The revival of the Russian investment opportunity underpinned by strong dividend-paying stocks opines Renaissance Capital
Below are some highlights from Renaissance Capital
- The Russian market has outpaced the MSCI Emerging Market index over the past three months, having jumped approximately a tenth in dollar terms.
- Many have interpreted the recent reappearance of Russian IPOs as a clear indication of the Russian market coming back to life; last week, En+ Group, the aluminium and power company, listed on the London Stock Exchange, whilst Obuv Rossii and Polyus also held notable listings earlier in the year. Many analysts have predicted that this trend of IPOs may continue into 2018, as international investors warm to the idea of Russian equity investment after several challenging years.
- However, another key aspect of the attractiveness of Russian companies may lie in their dividend pay-outs, where Russia remains a global leader – the MSCI Russia index was trading with an average dividend yield of 5% as of the start of November – double that of the broader MSCI EM index, which stood at 2.3%.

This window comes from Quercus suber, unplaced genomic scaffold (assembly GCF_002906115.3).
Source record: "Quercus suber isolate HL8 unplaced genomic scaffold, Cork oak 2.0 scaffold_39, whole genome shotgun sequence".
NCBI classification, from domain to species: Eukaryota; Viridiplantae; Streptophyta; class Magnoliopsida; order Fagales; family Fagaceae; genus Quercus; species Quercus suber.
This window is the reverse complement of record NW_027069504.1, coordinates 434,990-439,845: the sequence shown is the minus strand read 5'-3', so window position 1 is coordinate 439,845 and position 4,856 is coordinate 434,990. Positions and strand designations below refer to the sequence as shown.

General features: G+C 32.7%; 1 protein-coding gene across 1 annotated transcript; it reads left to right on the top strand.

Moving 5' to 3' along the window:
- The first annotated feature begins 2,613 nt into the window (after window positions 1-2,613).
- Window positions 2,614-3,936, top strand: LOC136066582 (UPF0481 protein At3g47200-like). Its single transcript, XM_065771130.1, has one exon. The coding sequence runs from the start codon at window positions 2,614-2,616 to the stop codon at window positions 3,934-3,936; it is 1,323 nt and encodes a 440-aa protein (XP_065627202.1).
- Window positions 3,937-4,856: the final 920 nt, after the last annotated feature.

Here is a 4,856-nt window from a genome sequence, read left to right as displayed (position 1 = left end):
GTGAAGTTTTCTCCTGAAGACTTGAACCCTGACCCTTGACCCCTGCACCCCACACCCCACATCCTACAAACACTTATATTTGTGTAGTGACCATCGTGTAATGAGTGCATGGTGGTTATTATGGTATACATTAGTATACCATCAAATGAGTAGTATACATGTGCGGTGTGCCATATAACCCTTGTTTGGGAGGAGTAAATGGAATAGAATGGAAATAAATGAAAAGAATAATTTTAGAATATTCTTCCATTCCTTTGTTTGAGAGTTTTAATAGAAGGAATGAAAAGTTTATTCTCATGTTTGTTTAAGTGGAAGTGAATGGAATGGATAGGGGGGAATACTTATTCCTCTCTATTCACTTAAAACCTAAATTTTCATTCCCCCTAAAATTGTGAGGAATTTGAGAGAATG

- According to Renaissance Capital, the Russian market is the cheapest among Emerging Markets in absolute terms (12M FWD P/E of 6.5x) and has the highest dividend yield of any major EM.
- Amongst those listed in London, En+ Group announced in October 2017 that it has approved the payment of USD $125mn in interim dividends to shareholders in December 2017, while it was recently reported that Evraz, the metals and mining company, has paid its first dividend in three years
- Please see below for a selection of the top 12-month dividend expectations amongst Russian companies.